<filterrule name="flash banners">
    <request suffix=".swf"/>
    <response header="Content-Type" 

   <filterrule name="onmousemove">
    <content contains="onMouseMove" action="remove">
     <content contains="" 


The grammar (DTD format) :

<!DOCTYPE htmlfilter [

<!ELEMENT htmlfilter (enabled?, proxyport, 
                  corporateproxy, filterrules*)>
<!ELEMENT enabled (#PCDATA)> <!-- yes | no -->
<!ELEMENT proxyport (#PCDATA)> <!-- 8010 -->
<!ELEMENT corporateproxy (enabled?)> 
<!ATTLIST corporateproxy url CDATA #REQUIRED> <!-- -->
<!ATTLIST corporateproxy port CDATA #REQUIRED> <!-- 8080 -->

<!ELEMENT filterrules (filterrule+)>
<!ELEMENT filterrule (enabled?, allow*, request*, response*, content*)>
<!ATTLIST filterrule name CDATA #required>

<!ELEMENT allow (allow*)>
<!ATTLIST allow header CDATA #IMPLIED>
<!ATTLIST allow prefix CDATA #IMPLIED>
<!ATTLIST allow contains CDATA #IMPLIED>
<!ATTLIST allow suffix CDATA #IMPLIED>

<!ELEMENT request (request*)>
<!ATTLIST request header CDATA #IMPLIED>
<!ATTLIST request prefix CDATA #IMPLIED>
<!ATTLIST request contains CDATA #IMPLIED>
<!ATTLIST request suffix CDATA #IMPLIED>

<!ELEMENT response (response*)>
<!ATTLIST response header CDATA #IMPLIED>
<!ATTLIST response prefix CDATA #IMPLIED>
<!ATTLIST response contains CDATA #IMPLIED>
<!ATTLIST response suffix CDATA #IMPLIED>

<!ELEMENT content (content*)>
<!ATTLIST content contains CDATA #IMPLIED>
<!ATTLIST content action (comment|remove|replace:xxx) #IMPLIED>



A few comments

A nice thing about it is that rules are both serial and hierarchical. They act like OR and AND operators.

Updates history

  • Oct 22, 2003 - initial release
  • Oct 23, 2003 - added Mozilla rule (to enable Mozilla 1.0)
  • Nov 08, 2003 - filtering rule to reject dynamic signatures used in CP forums (such as David Wulff's) ; executable size made 50% smaller, thanks to the use of my own XML framework
  • Nov 16 , 2003 - <content...> tag enabled for all HTTP requests (before it was only used for HTTP responses) ; added the ability to change cookie values ; ability to log HTTP requests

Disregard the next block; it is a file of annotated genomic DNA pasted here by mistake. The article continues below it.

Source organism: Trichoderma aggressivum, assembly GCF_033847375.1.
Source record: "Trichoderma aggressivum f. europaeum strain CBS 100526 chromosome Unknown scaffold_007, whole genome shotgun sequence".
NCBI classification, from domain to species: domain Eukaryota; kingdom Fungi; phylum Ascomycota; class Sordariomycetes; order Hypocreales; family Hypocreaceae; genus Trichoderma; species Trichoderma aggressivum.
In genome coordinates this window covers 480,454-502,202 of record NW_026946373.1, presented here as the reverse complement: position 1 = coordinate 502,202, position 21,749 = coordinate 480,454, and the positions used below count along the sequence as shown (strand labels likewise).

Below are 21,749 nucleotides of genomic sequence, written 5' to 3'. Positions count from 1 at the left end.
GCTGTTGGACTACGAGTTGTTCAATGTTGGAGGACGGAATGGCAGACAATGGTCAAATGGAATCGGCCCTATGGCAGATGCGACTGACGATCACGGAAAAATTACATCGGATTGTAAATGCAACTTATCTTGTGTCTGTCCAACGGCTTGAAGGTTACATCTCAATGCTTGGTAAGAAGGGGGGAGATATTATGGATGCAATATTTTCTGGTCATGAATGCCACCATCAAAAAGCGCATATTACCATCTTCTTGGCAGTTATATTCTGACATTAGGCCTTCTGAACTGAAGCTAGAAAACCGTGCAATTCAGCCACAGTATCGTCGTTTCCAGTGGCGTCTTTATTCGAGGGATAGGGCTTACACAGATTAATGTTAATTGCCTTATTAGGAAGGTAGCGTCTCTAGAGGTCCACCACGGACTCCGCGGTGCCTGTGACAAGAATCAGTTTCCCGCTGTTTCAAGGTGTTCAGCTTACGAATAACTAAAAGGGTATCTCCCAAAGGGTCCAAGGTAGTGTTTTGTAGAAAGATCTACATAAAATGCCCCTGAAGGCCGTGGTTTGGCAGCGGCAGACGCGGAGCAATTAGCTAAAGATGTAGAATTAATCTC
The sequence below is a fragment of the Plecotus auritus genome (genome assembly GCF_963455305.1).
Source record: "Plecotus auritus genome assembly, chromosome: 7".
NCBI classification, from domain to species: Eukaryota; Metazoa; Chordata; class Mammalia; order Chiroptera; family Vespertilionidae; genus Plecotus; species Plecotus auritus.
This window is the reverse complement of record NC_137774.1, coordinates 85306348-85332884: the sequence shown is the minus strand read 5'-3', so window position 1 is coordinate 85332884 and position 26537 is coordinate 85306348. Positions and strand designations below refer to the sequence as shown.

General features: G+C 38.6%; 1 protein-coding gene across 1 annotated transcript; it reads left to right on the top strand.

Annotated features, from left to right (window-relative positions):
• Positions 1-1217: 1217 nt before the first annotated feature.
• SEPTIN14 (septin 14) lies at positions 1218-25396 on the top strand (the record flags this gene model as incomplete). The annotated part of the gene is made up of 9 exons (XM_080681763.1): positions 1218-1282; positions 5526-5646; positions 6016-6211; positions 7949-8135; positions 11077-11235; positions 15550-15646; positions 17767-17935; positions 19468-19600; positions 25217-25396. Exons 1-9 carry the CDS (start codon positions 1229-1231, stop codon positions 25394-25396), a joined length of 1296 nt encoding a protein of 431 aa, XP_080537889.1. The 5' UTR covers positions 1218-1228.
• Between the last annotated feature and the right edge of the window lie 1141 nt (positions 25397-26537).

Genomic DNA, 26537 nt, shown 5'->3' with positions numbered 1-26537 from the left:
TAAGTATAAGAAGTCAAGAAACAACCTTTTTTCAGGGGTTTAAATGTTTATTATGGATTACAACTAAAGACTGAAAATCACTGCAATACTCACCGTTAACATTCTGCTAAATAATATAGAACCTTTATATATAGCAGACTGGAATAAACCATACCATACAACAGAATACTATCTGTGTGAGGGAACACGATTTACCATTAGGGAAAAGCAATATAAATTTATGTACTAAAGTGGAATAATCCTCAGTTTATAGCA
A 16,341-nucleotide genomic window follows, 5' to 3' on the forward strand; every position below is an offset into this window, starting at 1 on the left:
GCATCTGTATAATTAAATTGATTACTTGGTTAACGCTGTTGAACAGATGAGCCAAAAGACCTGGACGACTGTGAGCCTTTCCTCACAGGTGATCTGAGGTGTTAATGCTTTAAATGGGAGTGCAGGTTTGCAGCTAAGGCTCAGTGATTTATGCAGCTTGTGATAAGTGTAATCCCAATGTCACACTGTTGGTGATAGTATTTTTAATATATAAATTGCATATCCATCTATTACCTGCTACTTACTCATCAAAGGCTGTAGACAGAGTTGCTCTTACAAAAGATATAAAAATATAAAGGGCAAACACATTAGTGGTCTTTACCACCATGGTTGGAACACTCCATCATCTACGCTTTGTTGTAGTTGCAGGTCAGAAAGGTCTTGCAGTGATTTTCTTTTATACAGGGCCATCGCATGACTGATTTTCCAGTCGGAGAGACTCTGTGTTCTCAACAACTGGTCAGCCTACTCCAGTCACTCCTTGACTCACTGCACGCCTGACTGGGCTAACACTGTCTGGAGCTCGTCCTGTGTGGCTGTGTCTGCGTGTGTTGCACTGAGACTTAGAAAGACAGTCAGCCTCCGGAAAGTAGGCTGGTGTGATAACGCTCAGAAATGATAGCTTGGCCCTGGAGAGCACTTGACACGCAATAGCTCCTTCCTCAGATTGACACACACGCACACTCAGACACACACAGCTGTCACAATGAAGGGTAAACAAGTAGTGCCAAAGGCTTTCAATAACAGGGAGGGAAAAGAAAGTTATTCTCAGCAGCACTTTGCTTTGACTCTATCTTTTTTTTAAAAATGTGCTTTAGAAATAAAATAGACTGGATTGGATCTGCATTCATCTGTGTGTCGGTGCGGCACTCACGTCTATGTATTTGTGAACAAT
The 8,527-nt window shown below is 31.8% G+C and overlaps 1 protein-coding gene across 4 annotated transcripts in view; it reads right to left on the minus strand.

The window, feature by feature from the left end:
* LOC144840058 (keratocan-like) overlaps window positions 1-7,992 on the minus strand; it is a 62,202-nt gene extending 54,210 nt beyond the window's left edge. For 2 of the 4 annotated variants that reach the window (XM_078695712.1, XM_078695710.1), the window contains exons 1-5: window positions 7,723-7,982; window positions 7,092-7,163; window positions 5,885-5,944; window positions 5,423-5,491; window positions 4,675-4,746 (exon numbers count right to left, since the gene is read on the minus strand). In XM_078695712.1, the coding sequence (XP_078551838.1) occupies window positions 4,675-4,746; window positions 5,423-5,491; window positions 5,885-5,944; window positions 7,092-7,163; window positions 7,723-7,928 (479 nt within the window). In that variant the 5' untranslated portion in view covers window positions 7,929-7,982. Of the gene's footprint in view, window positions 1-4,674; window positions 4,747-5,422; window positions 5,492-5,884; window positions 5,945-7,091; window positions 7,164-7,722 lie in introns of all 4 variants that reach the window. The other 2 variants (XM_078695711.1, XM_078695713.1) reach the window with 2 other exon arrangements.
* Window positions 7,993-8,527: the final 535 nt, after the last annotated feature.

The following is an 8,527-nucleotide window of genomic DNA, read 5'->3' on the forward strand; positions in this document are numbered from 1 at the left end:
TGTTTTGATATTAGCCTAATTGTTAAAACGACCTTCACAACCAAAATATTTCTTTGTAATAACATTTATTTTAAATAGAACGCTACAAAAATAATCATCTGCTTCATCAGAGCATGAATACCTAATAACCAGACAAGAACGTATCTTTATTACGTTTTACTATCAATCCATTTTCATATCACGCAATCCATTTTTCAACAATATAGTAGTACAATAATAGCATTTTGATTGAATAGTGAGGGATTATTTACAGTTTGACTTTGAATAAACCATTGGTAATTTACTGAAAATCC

• Mar 24, 2003 -
    • Navigation recorder : when right-clicking in the systray icon, the Start/Stop recorder and Save Record as... menu options allow to save your navigation clickthroughs. Just select Start recorder, then surf the web. When you are finished, select Stop recorder. You can now save the resulting navigation clickthroughs (xml file-format) with the Save Record as... option. In fact, the recorded clickthrough can be replayed using an external tool, not in the zip package, that simplifies my life on the web. Since the record manages to listen for all HTTP headers including cookies, post data, and pretty much everything else, this allows, after a minor modification, to replay a session-based scenario. Scenarios include the grabbing of your Hotmail inbox new emails without doing anything by hand.
    • Instant filtering : this option in the systray menu allows to filter-in/filter-out an url among your navigation history. This usually means a simple and effective way to allow or filter out the content (like external JavaScript, flash banners, ...) from the current website. When choosing this option, a popup dialog opens, and the combo-box gathers the url history. The latest one is preselected. Just choose which one you are interested in, and click ok. This is a convenient way to avoid the hand editing of the xml rules file.
    • Referrer rejection rule : this simple rule declared in the xml file allows to automatically filter out the referrer header from your navigation. Referrers are HTTP headers which identify the site you are coming from when you click a link, and this lets the target site build upon that (Google, RSS trackbacks, ...). Rejecting referrers is a great way to enter stealth mode when you surf the web.
    • Better multi-threading support, and removal of memory leaks. This version comes with a much improved multi-threading support, removing gliches that users might have experienced in the past.
  • February 25, 2006 - update of rules to support Flickr badge filtering (a gadget that some people insert on their home pages) and Google Ads.